A mainstay of agile validation is the philosophy of whole team testing. The basic idea is that the team itself is responsible for validating its own work, they don’t simply write some code and then throw it over the wall to testers to validate. For organizations new to agile this means that testers sit side-by-side with developers, working together and learning from one another in a collaborative manner. Eventually people become generalizing specialists, T-skilled people, who have sufficient testing skills (and other skills).
Minimally your developers should be performing regression testing to the best of their ability, adopting a continuous integration (CI) strategy in which the regression test suite(s) are run automatically many times a day. Advanced agile teams will take a test-driven development (TDD) approach where a single test is written just before sufficient production code which fulfills that test. Regardless of when tests are written by the development team, either before or after the writing of the production code, some tests will validate functional requirements and some will validate non-functional requirements.
Whole team testing is great in theory, and it is strategy that I wholeheartedly recommend, but in some situations it proves insufficient. It is wonderful to strive to have teams with sufficient skills to get the job done, but sometimes the situation is too complex to allow that. There are some types of NFRs which require significant expertise to address properly: NFRs pertaining to security, usability, and reliability for example. To validate these types of requirements, worse yet even to identify them, requires skill and sometimes even specialized (read expensive) tooling. It would be a stretch to assume that all of your delivery teams will have this expertise and access to these tools.
Recognizing that whole team testing may not sufficiently address validating NFRs many organizations will supplement their whole team testing efforts with parallel independent testing . With this approach a delivery team makes their working builds available to a test team on a regular basis, minimally at the end of each iteration, and the testers perform the types of testing on it that the delivery team is either unable or unlikely to perform. Knowing that some classes of NFRs may be missed by the team, independent test teams will look for those types of defects. They will also perform pre-production system integration testing and exploratory testing to name a few. Parallel independent testing is also common in regulatory compliance environments.
From a verification point of view some agile teams will perform either formal or informal reviews. Experienced agilists prefer to avoid reviews due to their inherently long feedback cycle, which increases the average cost of addressing found defects, in favor of non-solo development strategies such as pair programming and modeling with others. The challenge with non-solo strategies is that managers unfamiliar with agile techniques, or perhaps the real problem is that they’re still overly influenced by disproved traditional theories of yesteryear, believe that non-solo strategies reduce team productivity. When done right non-solo strategies increase overall productivity, but the political battle required to convince management to allow your team to succeed often isn’t worth the trouble.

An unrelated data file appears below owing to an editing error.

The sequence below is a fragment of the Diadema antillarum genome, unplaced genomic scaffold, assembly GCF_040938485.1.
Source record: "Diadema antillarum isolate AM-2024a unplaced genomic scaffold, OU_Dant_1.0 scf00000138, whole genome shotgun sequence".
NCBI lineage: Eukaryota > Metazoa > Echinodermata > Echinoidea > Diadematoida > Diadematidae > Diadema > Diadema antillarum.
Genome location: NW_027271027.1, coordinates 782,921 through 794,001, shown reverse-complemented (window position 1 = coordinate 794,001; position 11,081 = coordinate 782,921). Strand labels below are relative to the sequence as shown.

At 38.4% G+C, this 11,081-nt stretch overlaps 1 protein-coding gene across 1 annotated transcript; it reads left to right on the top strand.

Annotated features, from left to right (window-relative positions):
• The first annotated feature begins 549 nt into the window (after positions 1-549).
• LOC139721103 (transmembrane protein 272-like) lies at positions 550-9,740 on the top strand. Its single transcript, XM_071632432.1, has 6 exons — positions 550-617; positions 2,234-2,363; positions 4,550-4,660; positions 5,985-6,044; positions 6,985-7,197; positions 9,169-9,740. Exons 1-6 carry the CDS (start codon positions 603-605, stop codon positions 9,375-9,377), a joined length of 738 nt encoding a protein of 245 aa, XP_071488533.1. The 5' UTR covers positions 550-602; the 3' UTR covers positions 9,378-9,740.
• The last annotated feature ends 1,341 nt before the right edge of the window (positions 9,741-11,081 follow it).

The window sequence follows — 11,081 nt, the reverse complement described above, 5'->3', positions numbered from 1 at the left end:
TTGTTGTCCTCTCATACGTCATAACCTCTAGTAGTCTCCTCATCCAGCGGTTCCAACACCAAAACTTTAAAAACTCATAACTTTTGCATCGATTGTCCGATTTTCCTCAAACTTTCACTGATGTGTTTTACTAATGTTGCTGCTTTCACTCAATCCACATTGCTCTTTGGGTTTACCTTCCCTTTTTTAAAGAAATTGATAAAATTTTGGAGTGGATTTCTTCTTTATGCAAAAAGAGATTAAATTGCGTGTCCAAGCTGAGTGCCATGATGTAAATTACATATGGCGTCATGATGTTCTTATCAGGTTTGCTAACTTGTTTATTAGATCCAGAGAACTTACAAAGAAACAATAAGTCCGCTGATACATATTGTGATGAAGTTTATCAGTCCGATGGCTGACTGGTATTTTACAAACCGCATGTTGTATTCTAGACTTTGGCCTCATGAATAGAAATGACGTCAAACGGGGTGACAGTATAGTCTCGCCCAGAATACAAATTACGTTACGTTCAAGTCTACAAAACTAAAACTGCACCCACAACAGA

Another strategy for validating NFRs code analysis, both dynamic and static. There is a range of analysis tools available to you that can address NFR types such as security, performance, and more. These tools will not only identify potential problems with your code many of them will also provide summaries of what they found, metrics that you can leverage in your automated project dashboards. This strategy of leveraging tool-generated metrics such as this is a technique which IBM calls Development Intelligence and is highly suggested as an enabler of agile governance in DAD. Disciplined agile teams will include invocation of code analysis tools from you CI scripts to support continuous validation throughout the lifecycle.
Your least effective validation option is end-of-lifecycle testing, in the traditional development world this would be referred to as a testing phase. The problem with this strategy is that you in effect push significant risk, and significant costs, to the end of the lifecycle. It has been known for several decades know that the average cost of fixing defects rises the longer it takes you to identify them, motivating you to adopt the more agile forms of testing that I described earlier. Having said that I still run into organizations in the process of adopting agile techniques that haven’t really made embraced agile, as a result still leave most of their testing effort to the least effective time to do such work. If you find yourself in that situation you will need to validate NFRs in addition to functional requirements.
To summarize, you have many options for validating NFRs on agile delivery teams. The secret is to pick the right one(s) for the situation that you find yourself in. The DA toolkit helps to guide you through these important process decisions, describing your options and the trade-offs associated with each one.